October 5, 2014

It’s been half a century since the Great Society, and historian Gary Donaldson takes a look at how Lyndon Johnson, working with President Eisenhower, accumulated the political clout to change America. Professor Karen Piper foresees a world that will be fighting wars about water, which, of course, is abundant – but severely maldistributed. And Bill Press interviews Maryland Congressman Elijah Cummings about the Secret Service mess.

  • Oct. 5, 2014 Oct. 5, 2014 Gary Donaldson on the LBJ alliance with Eisenhower. Karen Piper on how corporations control the world’s water. And Bill Press interviews Maryland Congressman Elijah Cummings.
  • Gary Donaldson Gary Donaldson Fifty years after the high point of Lyndon Johnson’s power, historian Gary Donaldson talks about how he had previously reached an accommodation with President Eisenhower to keep the country on a middle road of prosperity.
  • Karen Piper Karen Piper With the American Southwest facing water shortages, professor Karen Piper offers us a more global outlook on water distribution, which she says is largely a matter of corporate control.
  • Elijah Cummings Elijah Cummings Bill Press and his guest, Elijah Cummings, the Maryland Congressman and ranking Democrat on the House Oversight Committee.
  • Jim Hightower Jim Hightower GOP boo-boo reveals secret corporate donors.

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October 20, 2013

The role of government in regulating food safety came up recently when the FDA and Agriculture Department were shut down. But food expert Robert Paarlberg says the biggest health danger lies in your own kitchen. Historian Richard Moe tells us that FDR never wanted to run for a third term, until World War II made him. He also says Obama can take a lesson from FDR by using executive power when Congress won’t cooperate. And Bill Press talks about the legacy of JFK with political scientist Larry Sabato.

  • Oct. 20, 2013 Oct. 20, 2013 Food expert Robert Paarlberg says the biggest danger from contaminated food comes from your own kitchen. Historian Richard Moe says Obama can take lessons from FDR. And Larry Sabato talks with Bill Press about the JFK legacy.
  • Robert Paarlberg Robert Paarlberg Professor Robert Paarlberg is an expert on American agriculture and food production. He says there is no evidence of risk from genetically modified organisms, BUT what’s most likely to make you sick is how you prepare food in your own kitchen!
  • Richard Moe Richard Moe Historian and author Richard Moe says FDR ran for a third term only because he couldn’t find another Democrat who would follow his policies and could win the election. He also says President Obama has something to learn from FDR’s second term blues.
  • Larry Sabato Larry Sabato Bill Press and his guest, political scientist Larry Sabato about the legacy of JFK.
  • Jim Hightower Jim Hightower Wall Street magicians make reform disappear.

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October 13, 2013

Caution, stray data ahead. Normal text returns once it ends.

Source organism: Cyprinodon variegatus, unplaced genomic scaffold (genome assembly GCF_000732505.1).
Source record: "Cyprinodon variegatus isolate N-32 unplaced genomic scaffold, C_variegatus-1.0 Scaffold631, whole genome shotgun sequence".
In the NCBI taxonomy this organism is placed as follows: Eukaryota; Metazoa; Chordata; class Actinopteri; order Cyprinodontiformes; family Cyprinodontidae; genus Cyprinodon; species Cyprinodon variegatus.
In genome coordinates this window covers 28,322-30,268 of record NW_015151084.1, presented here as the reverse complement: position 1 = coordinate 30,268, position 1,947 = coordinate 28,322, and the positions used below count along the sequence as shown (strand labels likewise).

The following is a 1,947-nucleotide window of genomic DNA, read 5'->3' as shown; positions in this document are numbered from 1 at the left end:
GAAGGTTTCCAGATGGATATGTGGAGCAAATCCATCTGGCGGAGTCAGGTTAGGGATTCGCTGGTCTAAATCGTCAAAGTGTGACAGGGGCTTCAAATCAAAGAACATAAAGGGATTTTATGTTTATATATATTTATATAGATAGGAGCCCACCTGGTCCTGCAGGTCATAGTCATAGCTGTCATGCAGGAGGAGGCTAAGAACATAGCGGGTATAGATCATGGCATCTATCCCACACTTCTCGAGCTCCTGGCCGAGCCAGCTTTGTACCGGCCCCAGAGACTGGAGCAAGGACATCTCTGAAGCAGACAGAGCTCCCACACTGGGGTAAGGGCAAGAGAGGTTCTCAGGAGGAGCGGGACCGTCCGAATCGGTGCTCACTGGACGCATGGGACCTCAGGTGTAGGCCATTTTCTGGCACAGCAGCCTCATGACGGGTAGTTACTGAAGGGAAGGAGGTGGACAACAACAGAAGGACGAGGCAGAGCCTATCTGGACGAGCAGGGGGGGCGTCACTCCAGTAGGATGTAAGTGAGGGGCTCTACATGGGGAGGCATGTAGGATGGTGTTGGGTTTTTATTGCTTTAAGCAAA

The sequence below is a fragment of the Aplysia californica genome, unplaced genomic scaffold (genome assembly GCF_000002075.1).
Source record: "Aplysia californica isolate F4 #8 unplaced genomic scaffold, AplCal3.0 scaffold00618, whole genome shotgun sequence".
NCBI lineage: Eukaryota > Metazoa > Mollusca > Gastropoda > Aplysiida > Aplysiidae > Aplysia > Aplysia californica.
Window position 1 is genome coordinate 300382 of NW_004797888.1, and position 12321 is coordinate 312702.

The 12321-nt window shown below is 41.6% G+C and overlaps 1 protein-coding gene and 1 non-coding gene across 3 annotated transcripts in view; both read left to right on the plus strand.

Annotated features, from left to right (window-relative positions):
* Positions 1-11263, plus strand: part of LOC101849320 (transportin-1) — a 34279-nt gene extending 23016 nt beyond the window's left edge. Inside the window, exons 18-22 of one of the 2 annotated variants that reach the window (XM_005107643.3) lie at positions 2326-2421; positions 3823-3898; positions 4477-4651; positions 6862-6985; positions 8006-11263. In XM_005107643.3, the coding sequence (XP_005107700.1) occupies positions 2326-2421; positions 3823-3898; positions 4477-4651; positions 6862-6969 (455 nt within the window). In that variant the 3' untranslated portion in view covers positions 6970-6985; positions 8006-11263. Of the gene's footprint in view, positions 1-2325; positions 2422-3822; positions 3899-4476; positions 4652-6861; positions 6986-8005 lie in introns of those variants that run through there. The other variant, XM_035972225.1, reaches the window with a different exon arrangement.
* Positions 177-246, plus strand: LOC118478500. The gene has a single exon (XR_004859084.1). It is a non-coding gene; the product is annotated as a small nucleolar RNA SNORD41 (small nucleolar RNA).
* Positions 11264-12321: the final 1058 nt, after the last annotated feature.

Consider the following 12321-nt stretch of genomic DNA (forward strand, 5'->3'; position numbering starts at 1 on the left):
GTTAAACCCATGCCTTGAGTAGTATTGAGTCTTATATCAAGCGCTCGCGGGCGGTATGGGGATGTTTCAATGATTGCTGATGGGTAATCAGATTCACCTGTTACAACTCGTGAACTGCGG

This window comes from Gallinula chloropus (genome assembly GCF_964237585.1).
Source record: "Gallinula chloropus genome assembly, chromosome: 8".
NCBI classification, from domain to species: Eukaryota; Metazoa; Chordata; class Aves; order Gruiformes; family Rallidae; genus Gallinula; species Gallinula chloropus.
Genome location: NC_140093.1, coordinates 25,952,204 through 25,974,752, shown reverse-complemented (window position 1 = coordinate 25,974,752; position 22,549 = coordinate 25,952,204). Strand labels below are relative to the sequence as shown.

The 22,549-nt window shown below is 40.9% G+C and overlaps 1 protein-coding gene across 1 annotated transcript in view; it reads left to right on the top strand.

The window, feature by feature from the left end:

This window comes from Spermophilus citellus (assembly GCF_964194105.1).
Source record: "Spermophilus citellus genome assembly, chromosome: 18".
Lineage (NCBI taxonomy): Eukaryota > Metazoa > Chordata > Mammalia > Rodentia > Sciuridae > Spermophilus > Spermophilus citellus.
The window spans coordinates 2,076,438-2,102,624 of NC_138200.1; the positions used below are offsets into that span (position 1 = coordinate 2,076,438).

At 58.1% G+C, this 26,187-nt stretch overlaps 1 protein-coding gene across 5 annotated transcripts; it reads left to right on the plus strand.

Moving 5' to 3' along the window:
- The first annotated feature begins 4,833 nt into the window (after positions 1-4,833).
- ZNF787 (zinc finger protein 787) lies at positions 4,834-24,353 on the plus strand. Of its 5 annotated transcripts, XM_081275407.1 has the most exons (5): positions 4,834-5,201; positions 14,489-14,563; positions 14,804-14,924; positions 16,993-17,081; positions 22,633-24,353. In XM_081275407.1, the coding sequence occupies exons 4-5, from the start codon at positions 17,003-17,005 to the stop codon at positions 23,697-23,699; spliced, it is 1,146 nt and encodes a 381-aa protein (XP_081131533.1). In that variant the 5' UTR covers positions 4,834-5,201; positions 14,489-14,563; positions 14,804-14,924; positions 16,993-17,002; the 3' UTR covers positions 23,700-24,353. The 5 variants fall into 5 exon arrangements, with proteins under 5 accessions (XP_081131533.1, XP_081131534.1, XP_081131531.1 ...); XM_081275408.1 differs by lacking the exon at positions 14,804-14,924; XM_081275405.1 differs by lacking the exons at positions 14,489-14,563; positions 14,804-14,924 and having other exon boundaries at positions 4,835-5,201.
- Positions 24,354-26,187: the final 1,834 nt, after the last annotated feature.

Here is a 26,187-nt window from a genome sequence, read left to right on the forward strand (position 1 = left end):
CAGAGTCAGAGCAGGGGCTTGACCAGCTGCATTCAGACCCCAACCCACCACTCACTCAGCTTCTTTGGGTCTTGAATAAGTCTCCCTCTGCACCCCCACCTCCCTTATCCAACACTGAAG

With the baseball playoffs in full swing, fans and viewers will hear “God Bless America” during every 7th inning stretch. A music scholar tells us how it has become such a powerful national song. With a new head of the Fed and the fear of national default in the air, progressive economist James K. Galbraith reviews the meaning of government shutdowns, budget sequesters and the debt ceiling. And Bill Press talks with Iowa Congressman Bruce Braley.

  • October 13, 2013 October 13, 2013 Music historian Sheryl Kaskowitz explains why we are singing “God Bless America” so much. Economist James K. Galbraith assesses the country’s economic mess. Bill Press interviews Congressman Bruce Braley.
  • Sheryl Kaskowitz Sheryl Kaskowitz Everyone knows the song “God Bless America.” It will be sung during every post-season baseball game. But it has a powerful and controversial history and, says author Sheryl Kaskowitz, communal singing of it can have “a coercive element.”
  • James K. Galbraith James K. Galbraith Economist James K. Galbraith offers his view on the way out of America’s politically-driven economic mess, with an emphasis on the environment, infrastructure repair and an aging population.
  • Bruce Braley Bruce Braley Bill Press and his guest, Congressman Bruce Braley of Iowa.
  • Jim Hightower Jim Hightower Monsanto buys a food prize.

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September 1, 2013

Labor Day 2013 finds much of the nation finally focused on income disparities and the plight of minimum wage workers. Our guests today speak directly to those issues. Long-time union leader Paul Booth says the fight progressives must make is not only about good wages, but good wedges — framing our concerns in terms of winning wedge issues. Economist John Schmitt takes us through the history of the minimum wage fight. And Bill Press talks with the University of Virginia’s Larry Sabato about that state’s race for governor.

  • September 1, 2013 September 1, 2013 Reflections on the plight of organized labor, with union leader Paul Booth and economist John Schmitt on how to fight the Republican assault on working people.
  • Paul Booth Paul Booth Labor Day commemorates the contributions of America’s working men and women, and a leader of the government workers union, Paul Booth, says that just being right on issues isn’t enough – you have to use language to win the message war.
  • John Schmitt John Schmitt Economist John Schmitt explains how the productivity of American workers has gone up since World War II, and how steeply wages have fallen in comparison. He answers the question of where in the world the McDonald’s worker does better.
  • Larry Sabato Larry Sabato Bill Press talks with the University of Virginia’s Larry Sabato about that state’s race for governor.
  • Jim Hightower Jim Hightower Where Labor Day came from, and where it’s going.

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